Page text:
Abstract: Over the past few decades, emojis have emerged as a popular form of non-linguistic expression in computer-mediated communication. Various factors have been known to affect emoji usage patterns (such as age, gender, platform diversity etc.). The aim of the current study is to explore if the onset of the coronavirus pandemic (2019–20) has affected emoji usage patterns across various countries. The present study was conducted on two sets of tweets, collected before (July, 2019) and during the pandemic (March, 2020). The results suggest that although the usage of specific emojis has not changed noticeably (that is, the popular emojis mostly remained the same), the emoji density (average number of emojis per tweet) and the relative popularity of specific emojis have changed. This could potentially point toward a sense of insufficiency of emojis to express the sentiments associated with the pandemic.

Discussions and conclusions

Emoji usage and their patterns can provide significant insight into human behavior in CMC. In addition, the scope of understanding the different factors affecting emoji usage is vast.

In the present work, emoji usage was compared between two datasets (one collected before and the other after the start of the pandemic), and different characteristic parameters were explored for the purpose of this comparison.

Current results do not show any significant shift in the use of the popular emojis before and after the start of pandemic. It was observed that across all four country-clusters, the most popular emojis more or less remained the same. In addition to this, no emoji that can be associated with the pandemic was present in the top 10 emojis used for each cluster, suggesting that on a general scale, the pandemic does not seem to have altered the most commonly used emojis. Further, the average sentiment score of the emojis used (by country-cluster, for the top 5 emojis) remained approximately the same before and after the start of the pandemic.

However, an interesting point to note here is that across the first three clusters (with the maximum number of COVID-19 patients), the relative popularity of some of the most popular emojis dropped after the start of the pandemic. For example, in cluster 1, the “tears of joy emoji” (the most popular emoji across all clusters), made up 34.36% of all the emojis used, whereas after the start of the pandemic, it made up only 14.69%. A similar pattern is seen in cluster 2 as well, where initially the “tears of joy” emoji makes up 17.72% of all emojis, whereas it makes up only 5.00% after the start of the pandemic. In cluster 3, the values are 7.46 and 4.59 before and after the start of the pandemic, respectively, that is the difference closes in. In cluster 4, this difference almost levels out. A similar pattern is also observed amongst a few of the other top 5 emojis. As mentioned earlier in this paper, the emoji usage density dropped for 75% of the countries (by approximately 40%) in the first three clusters. Hence, indicating that the average usage of emojis by countries which are most affected by the pandemic dropped.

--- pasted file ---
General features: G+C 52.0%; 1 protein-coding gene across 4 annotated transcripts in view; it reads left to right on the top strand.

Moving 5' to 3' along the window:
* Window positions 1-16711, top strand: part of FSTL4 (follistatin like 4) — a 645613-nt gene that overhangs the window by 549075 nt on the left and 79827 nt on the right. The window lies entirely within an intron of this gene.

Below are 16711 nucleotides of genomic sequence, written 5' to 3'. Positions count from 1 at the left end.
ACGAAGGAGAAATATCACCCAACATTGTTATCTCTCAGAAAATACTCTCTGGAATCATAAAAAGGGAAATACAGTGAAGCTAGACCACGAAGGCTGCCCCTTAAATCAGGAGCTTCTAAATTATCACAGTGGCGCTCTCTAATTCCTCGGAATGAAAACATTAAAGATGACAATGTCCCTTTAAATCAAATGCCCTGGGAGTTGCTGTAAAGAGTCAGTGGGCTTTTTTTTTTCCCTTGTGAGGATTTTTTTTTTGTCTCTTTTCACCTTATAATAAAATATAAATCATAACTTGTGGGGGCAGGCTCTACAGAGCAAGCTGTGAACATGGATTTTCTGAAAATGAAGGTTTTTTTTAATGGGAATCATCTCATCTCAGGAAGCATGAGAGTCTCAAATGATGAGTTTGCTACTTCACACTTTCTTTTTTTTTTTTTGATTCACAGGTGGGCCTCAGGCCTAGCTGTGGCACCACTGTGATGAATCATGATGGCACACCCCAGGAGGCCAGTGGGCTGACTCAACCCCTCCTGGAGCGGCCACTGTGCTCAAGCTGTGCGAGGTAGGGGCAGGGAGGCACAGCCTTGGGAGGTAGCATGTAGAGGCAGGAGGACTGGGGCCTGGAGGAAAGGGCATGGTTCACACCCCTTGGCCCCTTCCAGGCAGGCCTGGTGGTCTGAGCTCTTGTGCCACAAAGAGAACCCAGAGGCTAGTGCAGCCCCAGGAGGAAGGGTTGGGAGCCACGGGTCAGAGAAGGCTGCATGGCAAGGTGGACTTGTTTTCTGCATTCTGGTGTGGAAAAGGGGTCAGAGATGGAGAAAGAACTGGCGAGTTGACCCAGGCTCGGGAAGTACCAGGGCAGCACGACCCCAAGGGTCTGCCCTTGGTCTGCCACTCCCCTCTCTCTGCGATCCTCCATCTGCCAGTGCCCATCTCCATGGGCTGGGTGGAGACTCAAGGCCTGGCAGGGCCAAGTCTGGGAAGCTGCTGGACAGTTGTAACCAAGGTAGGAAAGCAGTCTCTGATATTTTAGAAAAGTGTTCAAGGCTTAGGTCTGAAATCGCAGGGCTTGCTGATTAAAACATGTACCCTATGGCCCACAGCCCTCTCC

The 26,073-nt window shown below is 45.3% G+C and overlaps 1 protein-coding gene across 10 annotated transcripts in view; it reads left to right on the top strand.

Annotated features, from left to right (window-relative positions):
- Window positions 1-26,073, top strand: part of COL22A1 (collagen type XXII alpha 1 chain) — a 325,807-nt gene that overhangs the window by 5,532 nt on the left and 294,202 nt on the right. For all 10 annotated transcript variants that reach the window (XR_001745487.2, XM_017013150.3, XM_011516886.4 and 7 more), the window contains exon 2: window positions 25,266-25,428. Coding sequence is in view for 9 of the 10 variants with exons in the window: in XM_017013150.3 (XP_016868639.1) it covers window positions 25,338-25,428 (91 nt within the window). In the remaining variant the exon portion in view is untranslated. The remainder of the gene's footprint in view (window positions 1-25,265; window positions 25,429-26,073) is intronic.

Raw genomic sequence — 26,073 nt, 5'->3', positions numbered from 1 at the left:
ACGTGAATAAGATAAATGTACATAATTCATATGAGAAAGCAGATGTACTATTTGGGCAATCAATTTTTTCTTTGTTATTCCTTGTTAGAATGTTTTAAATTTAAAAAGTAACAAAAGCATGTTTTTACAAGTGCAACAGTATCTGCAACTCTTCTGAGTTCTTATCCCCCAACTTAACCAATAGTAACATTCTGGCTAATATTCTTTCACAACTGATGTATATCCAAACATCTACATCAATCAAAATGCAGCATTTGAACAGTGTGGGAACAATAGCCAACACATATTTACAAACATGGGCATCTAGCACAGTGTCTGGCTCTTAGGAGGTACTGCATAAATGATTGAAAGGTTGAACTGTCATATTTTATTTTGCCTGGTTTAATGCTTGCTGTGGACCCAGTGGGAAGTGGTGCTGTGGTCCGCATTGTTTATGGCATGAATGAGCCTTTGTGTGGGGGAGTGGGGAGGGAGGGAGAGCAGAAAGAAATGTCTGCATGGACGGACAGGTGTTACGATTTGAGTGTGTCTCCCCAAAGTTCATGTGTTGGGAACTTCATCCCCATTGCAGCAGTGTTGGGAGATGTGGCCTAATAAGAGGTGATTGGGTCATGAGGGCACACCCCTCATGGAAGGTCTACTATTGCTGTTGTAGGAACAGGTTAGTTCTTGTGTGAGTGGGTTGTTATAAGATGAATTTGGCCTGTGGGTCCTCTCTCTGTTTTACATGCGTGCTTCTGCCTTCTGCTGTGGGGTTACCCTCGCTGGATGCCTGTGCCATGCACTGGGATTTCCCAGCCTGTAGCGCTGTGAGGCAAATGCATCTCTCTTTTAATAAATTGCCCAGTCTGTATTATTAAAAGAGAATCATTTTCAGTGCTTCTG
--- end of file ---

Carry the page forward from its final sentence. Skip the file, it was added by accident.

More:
Although this difference is subtle, this could potentially indicate toward a shift in general public sentiment—a possible explanation being that there is a sense of insufficiency in emojis being able to convey the emotions associated with the pandemic. Another explanation could be that people associate emojis to a (comparatively) lighthearted conversation (Danesi, 2016), whereas the pandemic calls for more serious expressions, where emojis may be inadequate.

Nevertheless, it is important to mention here that a number of other factors could possibly affect global emoji usage and emoji usage amongst country-clusters (say clusters having countries with vastly differing economies etc.). The current study aimed to look at only one such possible factor, namely, the onset of the COVID-19 pandemic.

Dishonest behavior is positively correlated with happiness; happiness may provide the cognitive flexibility necessary to reframe and rationalize dishonest acts

Do Happy People Cheat Less? A Field Experiment on Dishonesty. Erez Siniver. Journal of Behavioral and Experimental Economics, December 15 2020, 101658.


• An experiment is designed to examine the effect of happiness on dishonest behavior.

• Dishonest behavior is found to be positively correlated with happiness.

• The positive relationship between dishonesty and happiness is not gender driven.

Abstract: Results of an experimental study designed to examine the effect of happiness on dishonest behavior are reported and analyzed. Passersby on the streets of Tel Aviv were asked to answer the Oxford Happiness Questionnaire (OHQ), which contains 29 multiple-choice questions for measuring Subjective Well-Being (SWB). Each question is answered according to a uniform six-point Likert scale. After filling out the questionnaire, they were invited to perform the Fischbacher and Follmi-Heusi (2013)’s die-under-the-cup (DUTC) task, which incentivizes dishonest behavior. Past research has found a positive relationship between a person's level of honesty and their reported SWB. However, that result is based entirely on a subject's responses to a direct-question survey that simply asks whether he behaves ethically. The present study examines the relationship between dishonest behavior and SWB based on experimental data. Happiness was found to be positively correlated with dishonest behavior, implying that happy people cheat more than unhappy people. A possible explanation for this unexpected result is that happiness may provide the cognitive flexibility necessary to reframe and rationalize dishonest acts. This may pave the way for the commission of dishonest acts by altering how people evaluate the moral implications of their behavior.

Key words: HappinessSubjective Well-BeingEthicsDishonestyLyingDie-Under-the-Cup Task